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The New Era of Silent Movies, Part II

“It’s almost like you have to think differently than you do with regular movies… It’s such a different rhythm. It’s such a different experience.” Rob Zombie

One of the most impressive and extensive restorations to date was that lavished upon ‘Nosferatu’ (1922), which is considered to be the first genuine horror film and one of the most unsettling examples of the genre thanks to the skin-crawling appearance of Max Schreck as the cadaverous vampire, Count Orlock.

still from 'Nosferatu' (1922)

‘Nosferatu’ (1922), dir: F.W. Murnau

Murnau’s gothic fairy tale was thought to have survived only in well-worn duplicate prints after Bram Stoker’s widow won a legal battle to suppress this unauthorized adaptation of her husband’s 1897 novel ‘Dracula’. All existing prints were believed to have been destroyed along with the original negative. It is nothing short of a miracle that the film has been restored to the extent that it has by the Friedrich Wilhelm Murnau Stiftung (F.W. Murnau Foundation), giving the impression that the latest release had been sourced from a first generation print. In fact, it was pieced together from multiple sources which had suffered varying degrees of ill-treatment over the years. Such improvements and enhancements do not simply offer a more pleasurable viewing experience; they effectively dissolve the barrier between the viewer and the images on screen to allow greater engagement with the characters and give the film an immediacy that belies its age. It is no longer an artefact but has been brought back to life.

Director Robert Wiene’s ‘The Cabinet of Dr Caligari’ (1920) is another historically significant film that has been saved from the ignominy of the bargain bin by an extensive restoration. Although only nominally a horror film, it establishes several key elements of the genre, most notably the inclusion of an archetypal ‘mad doctor’ (Werner Krauss, who is revealed to be the director of a madhouse in the film’s final scene) and his homicidal ‘creature’ (Cesare, the somnambulist played by Conrad Veidt) who abducts the heroine and carries her off across the rooftops.

With its bizarre sets of painted shadows and forced perspective suggestive of a madman’s vision, ‘Caligari’ is one of the most striking examples of German expressionism. Those who have seen it in its numerous pre-restoration editions will find it hard to believe that the stunning new edition by the Murnau Foundation is the same film.

Influence of the Early German Horror Films

Both ‘Nosferatu’ and ‘Caligari’ continue to exercise a fascination for modern audiences who are now more likely to explore related releases such as the supernatural fantasy ‘Warning Shadows’ (1923), Paul Leni’s atmospheric haunted house comedy ‘The Cat and the Canary’ (1927), ‘The Penalty’ (1920) with Lon Chaney Snr as a crippled crime lord and Wiene’s ‘The Hands of Orlac’ (1924). The latter stars Veidt in the tale of a pianist who fears he has inherited homicidal tendencies after having the hands of a murderer grafted onto his amputated stumps. Such morbid subjects were evidently acceptable to audiences before the Hays code of 1930 prohibited graphic violence, drug addiction and explicit allusions to sexual intercourse to be depicted on screen.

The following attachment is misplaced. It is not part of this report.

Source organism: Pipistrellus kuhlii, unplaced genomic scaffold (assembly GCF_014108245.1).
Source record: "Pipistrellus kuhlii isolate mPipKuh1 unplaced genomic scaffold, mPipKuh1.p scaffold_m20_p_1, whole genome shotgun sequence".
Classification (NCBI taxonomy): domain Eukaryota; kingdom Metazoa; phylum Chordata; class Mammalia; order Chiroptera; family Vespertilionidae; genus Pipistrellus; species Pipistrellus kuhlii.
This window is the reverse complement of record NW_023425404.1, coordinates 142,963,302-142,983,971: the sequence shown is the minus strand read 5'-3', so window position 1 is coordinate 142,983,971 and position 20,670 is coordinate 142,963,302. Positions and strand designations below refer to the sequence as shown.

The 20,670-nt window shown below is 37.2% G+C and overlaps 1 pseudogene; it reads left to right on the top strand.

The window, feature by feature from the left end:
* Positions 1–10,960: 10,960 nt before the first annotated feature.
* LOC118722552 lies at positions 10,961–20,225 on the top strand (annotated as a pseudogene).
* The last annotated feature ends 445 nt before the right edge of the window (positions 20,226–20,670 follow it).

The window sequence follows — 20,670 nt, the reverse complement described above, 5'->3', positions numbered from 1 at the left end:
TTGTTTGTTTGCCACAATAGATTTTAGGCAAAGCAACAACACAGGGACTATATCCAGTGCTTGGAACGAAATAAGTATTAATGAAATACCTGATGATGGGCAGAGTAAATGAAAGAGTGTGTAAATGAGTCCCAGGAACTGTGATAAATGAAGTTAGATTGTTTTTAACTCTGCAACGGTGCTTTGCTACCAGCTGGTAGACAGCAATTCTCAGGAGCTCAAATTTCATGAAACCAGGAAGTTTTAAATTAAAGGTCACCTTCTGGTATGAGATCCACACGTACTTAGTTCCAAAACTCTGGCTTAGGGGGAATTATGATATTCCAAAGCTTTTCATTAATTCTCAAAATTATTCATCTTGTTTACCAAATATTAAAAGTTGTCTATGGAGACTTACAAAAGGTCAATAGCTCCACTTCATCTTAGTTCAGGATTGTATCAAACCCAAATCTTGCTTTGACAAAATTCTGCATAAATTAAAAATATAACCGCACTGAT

But if any film is likely to convert the skeptical to the neglected art of silent film, it is the macabre period costume drama ‘The Man Who Laughs’ (1928) again with Conrad Veidt, this time cast as a clown bent on revenge after being gruesomely disfigured as a child by a sadistic monarch. The story was based on a novel by Victor Hugo and, although set in 18th century France, the German director Paul Leni blended Grand Guignol with German expressionism to produce a truly remarkable and richly atmospheric film that deserves to be better known and more frequently viewed.

The perennial popularity of these classic early horror films is proof that the language of silent cinema remains truly international, but they only represent a small portion of the treasures on offer. New converts to silent cinema will discover that they are able to enjoy films made in a number of countries where the new medium was finding its most eloquent expression.

still from the French film 'L'argent' (1928, dir: Marcel L'Herbier

‘L’argent’ (1928, dir: Marcel L’Herbier

In Russia Sergej Eisenstein was perfecting the art of film as propaganda and developing the technique of montage for ‘Battleship Potemkin’ (1925), ‘Strike’ (1925) and ‘October 1917’ (1927); in Japan Yasujiro Ozu was assimilating American influences in his earliest forays into the medium that he would come to master, in France Marcel L’Herbier was using film to portray psychological conflict in his anti-capitalist drama ‘L’argent’ (Money, 1928) and in Denmark Carl Theodor Dreyer was pioneering the close-up, low camera angles and harsh natural lighting to convey the emotional turmoil of his leading actress in ‘The Passion of Joan of Arc’ (1928). Also in France, Abel Gance devised and utilized many innovative techniques in his historical epic ‘Napoleon’ (1927) that gave lie to the impression that silent films were static and unsophisticated, while in Germany Murnau, Pabst and Lang were being celebrated for films noted for their innovative optical effects, technical brilliance, fluid camera movements and naturalistic acting. It was these achievements which subsequently brought their directors to the attention of the Hollywood studios where other European émigrés such as Billy Wilder, William Dieterle, Josef von Sternberg, Ernst Lubitsch, William Wyler, and Erich von Stroheim had found employment after fleeing Nazi oppression.